Prince George’s County Is Limiting Free COVID-19 Tests DCist. Take that, worker bees.

The Disproportionate Effects of COVID-19 on Households with Children Liberty Street Economics

Escalating Plunder New Left Review

Covid-19 is causing a microcredit crunch The Economist

China?

China’s days as world’s factory are over due to trade war, iPhone maker Foxconn says Straits Times

China’s debt collection firms flourishing as coronavirus batters economy South China Morning Post

After 500 Years Trying to Tame Fatal Floods, China Tries a New Way Bloomberg. Impermeable surfaces are bad!

Two countries, one oligarchy? A long and fascinating thread about Chinese real estate dealings:

Jakarta is returning: The ‘neoliberal cookbook’ that guides Indonesia’s Omnibus Bill Lausan

The Koreas

Bus stop newest front in South Korea’s coronavirus battle Medical Express

Syraqistan

Israel and the UAE just struck a historic peace deal. It’s a big win for Trump. Vox. If this were Obama, there’d be already be a chorus of full-throated calls to give him a second Nobel.

UAE and Israel to establish full diplomatic ties AP

* * *

US official says FBI joining Beirut explosion investigation Al Jazeera

Who owned the chemicals that blew up Beirut? No one will say Reuters

Report: Welders Set Off Beirut Blast While Securing Explosives The Maritime Executive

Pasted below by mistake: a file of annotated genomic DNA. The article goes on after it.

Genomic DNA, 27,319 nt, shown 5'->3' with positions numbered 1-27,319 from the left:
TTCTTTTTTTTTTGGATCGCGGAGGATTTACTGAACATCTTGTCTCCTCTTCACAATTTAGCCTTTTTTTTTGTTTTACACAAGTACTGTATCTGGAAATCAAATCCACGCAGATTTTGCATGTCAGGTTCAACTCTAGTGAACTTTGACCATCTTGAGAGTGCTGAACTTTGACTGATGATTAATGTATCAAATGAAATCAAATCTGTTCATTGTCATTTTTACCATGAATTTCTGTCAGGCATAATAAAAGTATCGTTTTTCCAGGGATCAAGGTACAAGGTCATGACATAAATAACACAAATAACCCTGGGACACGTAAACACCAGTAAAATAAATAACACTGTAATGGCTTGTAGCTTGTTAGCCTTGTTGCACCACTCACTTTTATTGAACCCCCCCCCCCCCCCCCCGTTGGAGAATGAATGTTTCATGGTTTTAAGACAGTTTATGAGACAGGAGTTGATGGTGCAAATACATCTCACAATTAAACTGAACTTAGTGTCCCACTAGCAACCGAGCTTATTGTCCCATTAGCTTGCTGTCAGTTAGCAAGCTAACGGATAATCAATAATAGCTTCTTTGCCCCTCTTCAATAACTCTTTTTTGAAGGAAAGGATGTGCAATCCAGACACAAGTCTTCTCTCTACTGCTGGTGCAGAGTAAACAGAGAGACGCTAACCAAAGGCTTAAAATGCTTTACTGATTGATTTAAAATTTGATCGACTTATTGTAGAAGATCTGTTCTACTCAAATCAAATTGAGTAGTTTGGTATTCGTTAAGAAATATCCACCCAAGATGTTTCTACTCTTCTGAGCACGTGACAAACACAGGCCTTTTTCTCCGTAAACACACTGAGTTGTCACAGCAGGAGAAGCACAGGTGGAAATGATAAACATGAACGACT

Brexit

Brexit: Johnson’s ‘dead body’ EU Referendum

UK/EU

The PPE debacle shows what Britain is built on: rentier capitalism Guardian

The Russian Interference Report, Without Laughing Craig Murray

Algorithms are no substitute for professional judgement: No. 10 needs to take note Tax Research UK

Assange

US attorney general may be using Assange case for political ends, court told Guardian. “Chaotic arrangements.”

Bolivia’s perfect storm: Pandemic, economic crisis, repressive coup regime Monthly Review Online

New Cold War

Operational Space as an Imperative of Russian Foreign Policy Valdai Discussion Club

West’s response to Russian vaccine owes as much to geopolitics as science FT

Vietnam Health Ministry to buy Russian Covid-19 vaccine Straits Times

Trump Transition

Senate breaks for August recess with no coronavirus deal in sight Roll Call

White House Says No Plan to End Payroll Tax Permanently Bloomberg. Good to see all sides accept that Federal taxes pay for Federal spending. That will come in handy when it comes time to impose austerity.